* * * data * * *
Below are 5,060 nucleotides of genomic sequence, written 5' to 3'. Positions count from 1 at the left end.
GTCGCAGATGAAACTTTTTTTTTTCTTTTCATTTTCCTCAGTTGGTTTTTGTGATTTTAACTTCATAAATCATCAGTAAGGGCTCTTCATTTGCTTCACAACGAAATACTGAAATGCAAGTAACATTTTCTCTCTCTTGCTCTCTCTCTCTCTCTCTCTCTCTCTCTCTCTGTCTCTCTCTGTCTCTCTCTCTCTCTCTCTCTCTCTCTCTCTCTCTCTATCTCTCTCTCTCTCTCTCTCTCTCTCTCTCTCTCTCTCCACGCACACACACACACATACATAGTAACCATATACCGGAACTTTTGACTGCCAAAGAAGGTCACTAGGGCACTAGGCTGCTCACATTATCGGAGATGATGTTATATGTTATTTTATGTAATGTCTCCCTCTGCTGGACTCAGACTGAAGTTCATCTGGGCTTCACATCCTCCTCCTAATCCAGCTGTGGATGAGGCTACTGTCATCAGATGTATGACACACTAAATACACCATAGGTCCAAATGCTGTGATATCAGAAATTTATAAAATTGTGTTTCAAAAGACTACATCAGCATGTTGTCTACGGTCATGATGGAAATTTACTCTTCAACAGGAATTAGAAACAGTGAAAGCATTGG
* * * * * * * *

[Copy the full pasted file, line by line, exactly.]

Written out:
Below are 5,060 nucleotides of genomic sequence, written 5' to 3'. Positions count from 1 at the left end.
GTCGCAGATGAAACTTTTTTTTTTCTTTTCATTTTCCTCAGTTGGTTTTTGTGATTTTAACTTCATAAATCATCAGTAAGGGCTCTTCATTTGCTTCACAACGAAATACTGAAATGCAAGTAACATTTTCTCTCTCTTGCTCTCTCTCTCTCTCTCTCTCTCTCTCTCTCTGTCTCTCTCTGTCTCTCTCTCTCTCTCTCTCTCTCTCTCTCTCTCTCTATCTCTCTCTCTCTCTCTCTCTCTCTCTCTCTCTCTCTCCACGCACACACACACACATACATAGTAACCATATACCGGAACTTTTGACTGCCAAAGAAGGTCACTAGGGCACTAGGCTGCTCACATTATCGGAGATGATGTTATATGTTATTTTATGTAATGTCTCCCTCTGCTGGACTCAGACTGAAGTTCATCTGGGCTTCACATCCTCCTCCTAATCCAGCTGTGGATGAGGCTACTGTCATCAGATGTATGACACACTAAATACACCATAGGTCCAAATGCTGTGATATCAGAAATTTATAAAATTGTGTTTCAAAAGACTACATCAGCATGTTGTCTACGGTCATGATGGAAATTTACTCTTCAACAGGAATTAGAAACAGTGAAAGCATTGG